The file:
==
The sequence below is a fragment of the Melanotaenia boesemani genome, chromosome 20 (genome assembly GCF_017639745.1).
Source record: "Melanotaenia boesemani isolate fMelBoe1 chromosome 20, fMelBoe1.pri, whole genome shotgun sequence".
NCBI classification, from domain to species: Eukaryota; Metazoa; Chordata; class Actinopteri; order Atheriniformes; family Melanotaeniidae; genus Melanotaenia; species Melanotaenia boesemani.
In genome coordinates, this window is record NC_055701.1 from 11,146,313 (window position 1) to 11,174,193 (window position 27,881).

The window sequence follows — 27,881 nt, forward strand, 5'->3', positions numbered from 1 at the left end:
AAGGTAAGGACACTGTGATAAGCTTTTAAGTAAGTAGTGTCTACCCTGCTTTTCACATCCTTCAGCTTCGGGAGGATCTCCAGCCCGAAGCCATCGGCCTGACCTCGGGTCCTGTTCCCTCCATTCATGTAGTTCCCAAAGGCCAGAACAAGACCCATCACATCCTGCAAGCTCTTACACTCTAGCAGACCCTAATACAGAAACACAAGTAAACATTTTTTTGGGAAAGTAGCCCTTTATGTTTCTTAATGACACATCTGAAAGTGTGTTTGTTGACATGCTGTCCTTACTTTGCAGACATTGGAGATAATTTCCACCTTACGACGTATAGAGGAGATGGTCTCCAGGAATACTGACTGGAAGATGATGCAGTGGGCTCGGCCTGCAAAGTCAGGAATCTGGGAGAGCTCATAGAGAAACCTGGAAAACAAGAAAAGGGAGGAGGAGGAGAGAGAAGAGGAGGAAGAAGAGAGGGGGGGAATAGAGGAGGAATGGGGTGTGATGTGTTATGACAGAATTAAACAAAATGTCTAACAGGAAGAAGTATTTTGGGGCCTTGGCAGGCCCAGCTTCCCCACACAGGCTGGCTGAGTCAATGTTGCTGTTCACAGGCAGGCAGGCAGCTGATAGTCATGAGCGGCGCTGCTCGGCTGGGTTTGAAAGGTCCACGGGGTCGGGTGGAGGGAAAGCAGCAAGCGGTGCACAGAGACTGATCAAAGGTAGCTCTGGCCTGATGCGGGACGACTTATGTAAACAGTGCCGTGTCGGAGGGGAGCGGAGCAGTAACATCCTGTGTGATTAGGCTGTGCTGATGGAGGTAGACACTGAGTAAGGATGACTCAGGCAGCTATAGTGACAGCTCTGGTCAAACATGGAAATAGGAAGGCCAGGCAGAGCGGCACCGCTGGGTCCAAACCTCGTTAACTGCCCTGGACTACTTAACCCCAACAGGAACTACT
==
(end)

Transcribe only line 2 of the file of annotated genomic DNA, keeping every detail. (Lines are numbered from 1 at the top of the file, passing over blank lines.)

Source record: "Melanotaenia boesemani isolate fMelBoe1 chromosome 20, fMelBoe1.pri, whole genome shotgun sequence".